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Spain belatedly joins the French, only to see defeat

November 30, 2006|by Allan Powell

Editor's note - With the 250th anniversary of the French and Indian War this year, The Daily Mail is running a monthly column on the war by local historian Allan R. Powell. The column usually appears on the last Thursday of the month.

With the surrender of Canada in 1760, it seemed possible that European powers might bring about a cease-fire and begin a negotiated settlement. But this was not to be. Spain became increasingly uneasy about the probability that England would win the war. This would almost certainly result in a rearrangement of the old balance of power in Europe unacceptable to France and Spain.

England became aware of Spain's point of view and of her intention to formally ally with France. Fearing an attack by Spain, England declared war on Jan 2, 1762. The timing gave an advantage to England because she could bring all the resources that had been deployed in North America against Spain.

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The British navy wasted little time in trashing the Spanish fleet. Within a month Martinique belonged to England. Soon thereafter St. Lucia and Grenada became British possessions. By August Havana fell after a siege that lasted two months. The Caribbean was now under England's control. Then, in the Philippines, Manila surrendered and Spain was ready to call it quits.

Fighting a war in the tropics is a story of human suffering and privation. The galling pain endured by those exposed to that climate is heartrending. The siege of Havana in Cuba is a case in point. The British fleet placed their troops ashore near Havana harbor. At the entrance to that harbor stood Morro Castle, a huge, imposing fort that dominated the surrounding territory.

Bringing this almost impregnable edifice to terms would require enormous effort including a well directed siege. To approach the fort a tangled mass of jungle-like foliage had to be cleared. Bringing the heavy siege guns and equipment to bear meant back-breaking labor in stifling heat. Good drinking water had to be carried some distance and was always in short supply. By all accounts, the toll was heavy on human endurance.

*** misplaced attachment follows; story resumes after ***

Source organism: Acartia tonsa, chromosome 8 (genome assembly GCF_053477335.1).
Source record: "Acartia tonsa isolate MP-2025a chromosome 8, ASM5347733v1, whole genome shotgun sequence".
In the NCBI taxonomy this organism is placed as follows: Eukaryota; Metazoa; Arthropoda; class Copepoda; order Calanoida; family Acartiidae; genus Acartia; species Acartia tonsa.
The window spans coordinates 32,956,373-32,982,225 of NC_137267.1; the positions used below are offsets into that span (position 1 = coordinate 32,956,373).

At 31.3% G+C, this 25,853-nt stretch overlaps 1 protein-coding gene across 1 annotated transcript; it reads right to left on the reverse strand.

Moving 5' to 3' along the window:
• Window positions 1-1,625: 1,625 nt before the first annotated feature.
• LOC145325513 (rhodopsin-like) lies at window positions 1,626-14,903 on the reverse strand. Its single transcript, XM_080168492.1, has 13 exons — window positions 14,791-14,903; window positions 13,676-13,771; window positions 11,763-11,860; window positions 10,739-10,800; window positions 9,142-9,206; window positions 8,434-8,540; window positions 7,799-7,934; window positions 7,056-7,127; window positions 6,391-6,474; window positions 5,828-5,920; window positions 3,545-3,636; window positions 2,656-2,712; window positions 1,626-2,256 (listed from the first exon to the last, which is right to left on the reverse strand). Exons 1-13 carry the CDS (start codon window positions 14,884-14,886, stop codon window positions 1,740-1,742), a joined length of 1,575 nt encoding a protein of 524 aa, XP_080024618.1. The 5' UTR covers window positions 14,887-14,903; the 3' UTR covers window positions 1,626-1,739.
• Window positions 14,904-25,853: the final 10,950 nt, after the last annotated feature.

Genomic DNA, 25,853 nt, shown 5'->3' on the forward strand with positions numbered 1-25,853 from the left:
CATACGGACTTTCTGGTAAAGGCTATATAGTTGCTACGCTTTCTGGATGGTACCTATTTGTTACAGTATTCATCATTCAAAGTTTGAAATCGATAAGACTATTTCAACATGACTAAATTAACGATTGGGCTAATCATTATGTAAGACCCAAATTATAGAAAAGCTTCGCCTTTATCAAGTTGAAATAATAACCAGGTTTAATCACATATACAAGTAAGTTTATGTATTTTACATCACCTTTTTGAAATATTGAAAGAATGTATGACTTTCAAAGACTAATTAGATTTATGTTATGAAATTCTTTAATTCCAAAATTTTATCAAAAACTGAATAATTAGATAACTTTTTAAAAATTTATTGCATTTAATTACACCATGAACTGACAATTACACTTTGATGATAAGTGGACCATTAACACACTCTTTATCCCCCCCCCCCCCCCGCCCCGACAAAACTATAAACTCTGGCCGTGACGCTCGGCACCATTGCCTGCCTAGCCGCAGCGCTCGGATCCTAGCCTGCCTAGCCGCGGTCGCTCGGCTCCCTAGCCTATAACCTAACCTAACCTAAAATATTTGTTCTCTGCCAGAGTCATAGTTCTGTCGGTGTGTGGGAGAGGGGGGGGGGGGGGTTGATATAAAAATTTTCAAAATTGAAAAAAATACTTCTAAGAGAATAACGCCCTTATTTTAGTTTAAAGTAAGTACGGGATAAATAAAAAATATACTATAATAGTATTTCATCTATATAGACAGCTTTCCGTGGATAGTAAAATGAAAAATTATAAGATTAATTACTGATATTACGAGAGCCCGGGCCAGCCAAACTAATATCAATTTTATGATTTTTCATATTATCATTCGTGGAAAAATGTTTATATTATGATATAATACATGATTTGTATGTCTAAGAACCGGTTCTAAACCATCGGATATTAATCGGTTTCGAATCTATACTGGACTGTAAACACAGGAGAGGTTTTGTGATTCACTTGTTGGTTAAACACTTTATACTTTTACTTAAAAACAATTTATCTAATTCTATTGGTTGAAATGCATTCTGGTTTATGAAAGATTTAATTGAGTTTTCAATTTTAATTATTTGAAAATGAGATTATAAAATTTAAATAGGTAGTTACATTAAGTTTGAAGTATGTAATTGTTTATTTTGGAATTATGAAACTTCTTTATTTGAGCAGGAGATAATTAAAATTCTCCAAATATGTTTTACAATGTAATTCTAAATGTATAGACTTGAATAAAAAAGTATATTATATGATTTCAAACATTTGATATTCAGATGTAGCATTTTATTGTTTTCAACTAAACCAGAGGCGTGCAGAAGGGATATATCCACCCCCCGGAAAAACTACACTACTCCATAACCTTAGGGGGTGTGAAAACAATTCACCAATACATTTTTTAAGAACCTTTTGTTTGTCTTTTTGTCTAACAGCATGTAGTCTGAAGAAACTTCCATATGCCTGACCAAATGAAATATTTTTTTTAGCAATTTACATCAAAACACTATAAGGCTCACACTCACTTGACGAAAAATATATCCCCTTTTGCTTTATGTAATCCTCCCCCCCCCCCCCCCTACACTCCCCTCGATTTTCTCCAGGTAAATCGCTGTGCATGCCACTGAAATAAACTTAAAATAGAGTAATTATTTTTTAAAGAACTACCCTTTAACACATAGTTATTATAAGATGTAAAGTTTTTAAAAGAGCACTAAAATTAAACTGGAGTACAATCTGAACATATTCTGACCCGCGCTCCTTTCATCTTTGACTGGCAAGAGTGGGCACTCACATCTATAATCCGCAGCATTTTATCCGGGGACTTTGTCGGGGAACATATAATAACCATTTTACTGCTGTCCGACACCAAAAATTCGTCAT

Although the landing of troops began in early June, it was not until some time in July that siege guns and guns from ships began to bombard Morro Castle. Spanish resistance was stout and ground forces toiled laboriously to inch forward. But the trenches were progressing and the walls of Morro Castle were coming into range for mining. Mining was a siege procedure by which trenches were dug toward the wall of an enemy fort, making it possible to place explosives close enough to destroy the wall and enter the fort.

By early August, the mines were in place and a huge blast ripped a large opening in the castle walls which allowed British grenadiers to rush through. Morro Castle was now in British control and, by the 10th of August, a request for surrender was forwarded to Spanish officers. They refused and paid a severe penalty when the town of Punta was heavily bombarded. On the 14th, the terms of surrender were accepted.

Victory provided the victors with a huge stash of the spoils of war. How the spoils were distributed is an object lesson in the golden rule - "he who gets the gold, rules. The two top admirals each got more than 122,000 pounds sterling. Three underlings on the next tier got over 150,000 pounds to be shared equally among them. Each private received just over 4 pounds and every seaman took home a little over 3 pounds each.

The 560 who died of wounds and the more than 4,000 who died of tropical diseases got nothing. The distribution of territory is another story. By a secret treaty, Spain was awarded all the territory claimed by France west of the Mississippi. This was the reward France gave to Spain for coming to her support.

The treaty of Paris, which officially ended the war, was signed on Feb. 10, 1763. It redistributed possessions in terms more or less acceptable to all participants. Only a bare outline of these terms is possible. Great Britain was able to get the following as the victor: all lands claimed by France east of the Mississippi, control of Acadia (including Cape Breton) and Canada. In the Caribbean, England took control of Dominica, Tobago and St. Vincent. In the Mediterranean, England regained control of Minorca.

France did not fare well, as would be expected. The islands of Martinique and Guadeloupe were her Caribbean prize. But, least we forget, England was only able to retain control of her American colonies for a mere 13 years. A major reason for a colonial victory in the war for separation was the huge support given to the colonies by France. France, embittered by her loses to England in the French and Indian War, was able to exact her revenge in the American Revolution.

As a consequence of a real world war which lasted some seven years, England accumulated a huge, crippling debt from which she needed relief. Our concluding column about the French and Indian War will present several of the debt figures that are seldom shown in American history textbooks. In addition, British plans for tax relief will be included.

Next month: England's debt and failed tax policy provoke the American Revolution

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